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Horses to Boost Well-being as Pandemic Subsides

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Horses to Boost Well-being as Pandemic Subsides

the rider news sunset two horses and a rider

Horse Connections is based on the foundations of Equine-Assisted Learning.

Greely, ON - After a year and a half of lockdowns and isolation, the Therapeutic Riding Association of Ottawa-Carleton (TROtt) has rolled out a new equine program to boost well-being. The new program, called “Horse Connections,” invites its clients to interact with horses in sessions tailored to build trust and provide a sense of inner strength and presence, without the pressure of riding the horses.

Horse Connections is based on the foundations of Equine-Assisted Learning (EAL), an experiential learning approach focused on further developing and practising essential life skills like teambuilding, leadership, and communication through horse-human exercises. There is no riding in EAL, just working through exercises on the ground with your human-horse team and a certified EAL facilitator. “Horses are incredibly powerful teachers and we can learn so much from working alongside them.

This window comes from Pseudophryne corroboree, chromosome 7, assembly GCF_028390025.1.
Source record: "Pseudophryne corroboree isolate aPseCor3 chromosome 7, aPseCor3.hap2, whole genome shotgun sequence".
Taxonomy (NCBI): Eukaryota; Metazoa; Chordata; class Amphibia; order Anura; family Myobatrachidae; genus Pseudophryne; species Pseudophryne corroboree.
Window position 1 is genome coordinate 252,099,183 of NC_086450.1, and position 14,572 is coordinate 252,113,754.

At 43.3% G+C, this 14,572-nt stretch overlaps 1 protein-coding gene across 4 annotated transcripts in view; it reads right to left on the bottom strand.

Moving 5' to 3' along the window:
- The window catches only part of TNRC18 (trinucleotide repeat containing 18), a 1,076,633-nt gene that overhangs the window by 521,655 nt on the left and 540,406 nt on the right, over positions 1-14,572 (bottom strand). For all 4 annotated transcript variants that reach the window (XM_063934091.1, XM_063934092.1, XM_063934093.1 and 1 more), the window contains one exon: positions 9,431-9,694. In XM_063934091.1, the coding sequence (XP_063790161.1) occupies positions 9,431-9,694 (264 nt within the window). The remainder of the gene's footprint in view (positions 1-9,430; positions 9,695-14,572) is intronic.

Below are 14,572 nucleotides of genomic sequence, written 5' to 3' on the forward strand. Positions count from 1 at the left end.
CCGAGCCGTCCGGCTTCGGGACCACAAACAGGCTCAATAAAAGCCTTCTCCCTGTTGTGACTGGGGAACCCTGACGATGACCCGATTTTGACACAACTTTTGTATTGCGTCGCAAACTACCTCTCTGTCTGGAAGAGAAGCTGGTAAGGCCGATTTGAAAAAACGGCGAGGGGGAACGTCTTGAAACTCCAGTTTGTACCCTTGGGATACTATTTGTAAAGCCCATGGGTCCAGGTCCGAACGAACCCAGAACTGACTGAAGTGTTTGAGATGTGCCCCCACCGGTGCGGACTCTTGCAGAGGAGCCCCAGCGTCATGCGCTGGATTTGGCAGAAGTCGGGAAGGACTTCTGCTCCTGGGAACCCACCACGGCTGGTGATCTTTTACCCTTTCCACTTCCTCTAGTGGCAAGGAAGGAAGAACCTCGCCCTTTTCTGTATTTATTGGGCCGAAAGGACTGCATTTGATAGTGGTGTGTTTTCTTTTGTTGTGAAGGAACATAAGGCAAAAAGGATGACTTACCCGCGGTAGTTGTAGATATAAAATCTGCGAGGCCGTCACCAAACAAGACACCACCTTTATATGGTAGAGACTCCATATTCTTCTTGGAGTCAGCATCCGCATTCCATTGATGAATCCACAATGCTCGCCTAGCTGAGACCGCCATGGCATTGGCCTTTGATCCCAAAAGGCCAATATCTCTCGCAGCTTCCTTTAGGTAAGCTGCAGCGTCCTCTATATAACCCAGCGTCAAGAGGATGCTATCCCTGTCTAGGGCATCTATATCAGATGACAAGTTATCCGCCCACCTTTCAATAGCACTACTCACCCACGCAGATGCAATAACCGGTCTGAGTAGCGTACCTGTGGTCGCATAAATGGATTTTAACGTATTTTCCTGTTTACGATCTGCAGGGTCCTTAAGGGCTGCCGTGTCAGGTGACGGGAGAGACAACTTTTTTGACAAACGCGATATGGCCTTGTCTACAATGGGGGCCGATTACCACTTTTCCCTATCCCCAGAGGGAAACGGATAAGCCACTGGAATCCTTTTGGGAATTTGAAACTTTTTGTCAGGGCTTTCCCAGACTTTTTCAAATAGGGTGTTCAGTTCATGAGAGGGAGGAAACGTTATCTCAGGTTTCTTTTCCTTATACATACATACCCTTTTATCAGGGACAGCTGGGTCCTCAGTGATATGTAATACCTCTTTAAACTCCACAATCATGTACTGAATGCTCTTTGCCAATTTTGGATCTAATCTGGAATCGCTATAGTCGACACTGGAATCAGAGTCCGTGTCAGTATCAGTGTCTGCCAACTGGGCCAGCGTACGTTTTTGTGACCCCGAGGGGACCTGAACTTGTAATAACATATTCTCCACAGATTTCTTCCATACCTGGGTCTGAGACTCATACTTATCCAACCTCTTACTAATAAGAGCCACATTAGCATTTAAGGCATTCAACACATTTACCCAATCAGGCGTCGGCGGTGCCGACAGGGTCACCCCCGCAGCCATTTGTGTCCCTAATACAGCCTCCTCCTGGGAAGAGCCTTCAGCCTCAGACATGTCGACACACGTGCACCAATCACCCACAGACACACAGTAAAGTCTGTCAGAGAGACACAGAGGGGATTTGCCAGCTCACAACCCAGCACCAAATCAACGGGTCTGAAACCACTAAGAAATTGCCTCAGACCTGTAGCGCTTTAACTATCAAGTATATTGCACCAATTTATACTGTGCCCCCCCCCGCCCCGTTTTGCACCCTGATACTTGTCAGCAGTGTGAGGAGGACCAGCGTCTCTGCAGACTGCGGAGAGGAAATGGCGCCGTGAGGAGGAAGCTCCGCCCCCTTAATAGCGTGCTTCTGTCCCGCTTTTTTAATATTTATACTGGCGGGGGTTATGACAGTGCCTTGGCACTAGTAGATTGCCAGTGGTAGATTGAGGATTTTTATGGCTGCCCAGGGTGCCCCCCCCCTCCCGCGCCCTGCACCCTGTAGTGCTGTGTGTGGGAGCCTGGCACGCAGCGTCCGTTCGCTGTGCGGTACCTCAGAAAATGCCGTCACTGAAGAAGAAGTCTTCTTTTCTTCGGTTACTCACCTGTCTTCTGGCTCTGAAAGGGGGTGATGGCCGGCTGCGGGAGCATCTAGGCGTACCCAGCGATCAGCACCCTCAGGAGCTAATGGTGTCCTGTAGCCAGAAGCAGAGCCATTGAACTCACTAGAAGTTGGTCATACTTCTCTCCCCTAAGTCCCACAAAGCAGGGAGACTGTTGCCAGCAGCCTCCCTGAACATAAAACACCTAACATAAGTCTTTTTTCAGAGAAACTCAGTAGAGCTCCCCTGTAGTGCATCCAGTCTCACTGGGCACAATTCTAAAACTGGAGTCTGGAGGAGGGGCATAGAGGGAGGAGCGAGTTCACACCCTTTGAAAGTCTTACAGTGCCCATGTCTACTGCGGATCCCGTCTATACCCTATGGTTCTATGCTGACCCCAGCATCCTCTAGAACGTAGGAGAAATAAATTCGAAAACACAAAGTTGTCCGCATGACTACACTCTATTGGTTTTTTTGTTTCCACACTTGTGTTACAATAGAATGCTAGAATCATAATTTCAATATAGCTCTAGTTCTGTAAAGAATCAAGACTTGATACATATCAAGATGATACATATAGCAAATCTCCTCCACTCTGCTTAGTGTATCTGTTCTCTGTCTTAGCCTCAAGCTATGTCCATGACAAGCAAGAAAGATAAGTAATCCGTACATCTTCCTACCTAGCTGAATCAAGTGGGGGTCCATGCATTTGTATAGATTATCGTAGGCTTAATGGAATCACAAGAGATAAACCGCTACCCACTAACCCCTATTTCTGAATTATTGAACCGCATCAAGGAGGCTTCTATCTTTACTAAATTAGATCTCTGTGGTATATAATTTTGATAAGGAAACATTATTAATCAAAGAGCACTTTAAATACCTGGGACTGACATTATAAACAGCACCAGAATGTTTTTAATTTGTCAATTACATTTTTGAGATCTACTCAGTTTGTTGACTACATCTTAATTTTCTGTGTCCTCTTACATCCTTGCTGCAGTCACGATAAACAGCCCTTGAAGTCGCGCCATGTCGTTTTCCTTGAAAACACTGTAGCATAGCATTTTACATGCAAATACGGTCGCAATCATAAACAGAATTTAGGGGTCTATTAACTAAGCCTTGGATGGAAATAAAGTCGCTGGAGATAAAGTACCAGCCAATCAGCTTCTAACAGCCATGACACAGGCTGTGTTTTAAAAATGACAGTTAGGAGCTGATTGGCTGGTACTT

Horses look for leadership and share many parallels to humans, like the need for trust and respect as essentials to building strong relationships. Horses can be intimidating, and at a thousand plus pounds each, they do merit respect! Yet they are also gentle creatures, highly sensitive to our emotions and energy. In their presence, we can learn a lot about how we ‘show up’ and interact with others,” said Megan Malone, TROtt’s Certified EAL Facilitator.

Like spending time with dogs or cats, Megan explained that spending time with horses can be equally if not more therapeutic and rewarding. The bond one feels with smaller animals seems amplified in the presence of horses.

TROtt was originally founded in 1975 as the “Greenbelt Riding Association for the Disabled.” Ottawa’s only CanTRA-certified therapeutic riding program, TROtt depends on the assistance of more than 100 volunteers and generous donors to subsidize the costs of caring for its herd of 12 horses, lodged at Equidae Stables in Greely, south of Ottawa.

Horse Connections was designed with frontline workers in mind, but is open to anyone interested, space permitting. Enquiries to participate may be directed to Megan Malone at 613-821-1844, or at

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